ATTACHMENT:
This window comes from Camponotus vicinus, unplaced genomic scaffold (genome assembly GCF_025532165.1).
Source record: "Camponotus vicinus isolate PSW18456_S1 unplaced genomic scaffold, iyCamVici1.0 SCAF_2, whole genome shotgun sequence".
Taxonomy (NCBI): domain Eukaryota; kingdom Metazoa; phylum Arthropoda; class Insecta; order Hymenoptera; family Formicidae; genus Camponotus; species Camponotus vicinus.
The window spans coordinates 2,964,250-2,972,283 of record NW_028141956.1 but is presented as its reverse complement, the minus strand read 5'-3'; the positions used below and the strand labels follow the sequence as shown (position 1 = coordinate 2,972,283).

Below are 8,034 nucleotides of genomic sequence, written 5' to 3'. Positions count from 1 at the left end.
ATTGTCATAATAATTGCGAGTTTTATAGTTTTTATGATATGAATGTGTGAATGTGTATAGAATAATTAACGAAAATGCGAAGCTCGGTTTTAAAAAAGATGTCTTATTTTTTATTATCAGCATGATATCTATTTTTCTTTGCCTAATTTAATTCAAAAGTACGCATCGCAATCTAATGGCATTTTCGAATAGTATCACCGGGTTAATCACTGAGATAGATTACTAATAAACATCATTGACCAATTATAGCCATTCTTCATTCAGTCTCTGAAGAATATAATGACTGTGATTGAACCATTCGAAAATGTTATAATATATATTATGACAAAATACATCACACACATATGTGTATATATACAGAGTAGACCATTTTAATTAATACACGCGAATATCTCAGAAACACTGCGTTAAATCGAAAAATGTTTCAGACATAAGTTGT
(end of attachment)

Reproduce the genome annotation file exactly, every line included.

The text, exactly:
This window comes from Camponotus vicinus, unplaced genomic scaffold (genome assembly GCF_025532165.1).
Source record: "Camponotus vicinus isolate PSW18456_S1 unplaced genomic scaffold, iyCamVici1.0 SCAF_2, whole genome shotgun sequence".
Taxonomy (NCBI): domain Eukaryota; kingdom Metazoa; phylum Arthropoda; class Insecta; order Hymenoptera; family Formicidae; genus Camponotus; species Camponotus vicinus.
The window spans coordinates 2,964,250-2,972,283 of record NW_028141956.1 but is presented as its reverse complement, the minus strand read 5'-3'; the positions used below and the strand labels follow the sequence as shown (position 1 = coordinate 2,972,283).

Below are 8,034 nucleotides of genomic sequence, written 5' to 3'. Positions count from 1 at the left end.
ATTGTCATAATAATTGCGAGTTTTATAGTTTTTATGATATGAATGTGTGAATGTGTATAGAATAATTAACGAAAATGCGAAGCTCGGTTTTAAAAAAGATGTCTTATTTTTTATTATCAGCATGATATCTATTTTTCTTTGCCTAATTTAATTCAAAAGTACGCATCGCAATCTAATGGCATTTTCGAATAGTATCACCGGGTTAATCACTGAGATAGATTACTAATAAACATCATTGACCAATTATAGCCATTCTTCATTCAGTCTCTGAAGAATATAATGACTGTGATTGAACCATTCGAAAATGTTATAATATATATTATGACAAAATACATCACACACATATGTGTATATATACAGAGTAGACCATTTTAATTAATACACGCGAATATCTCAGAAACACTGCGTTAAATCGAAAAATGTTTCAGACATAAGTTGT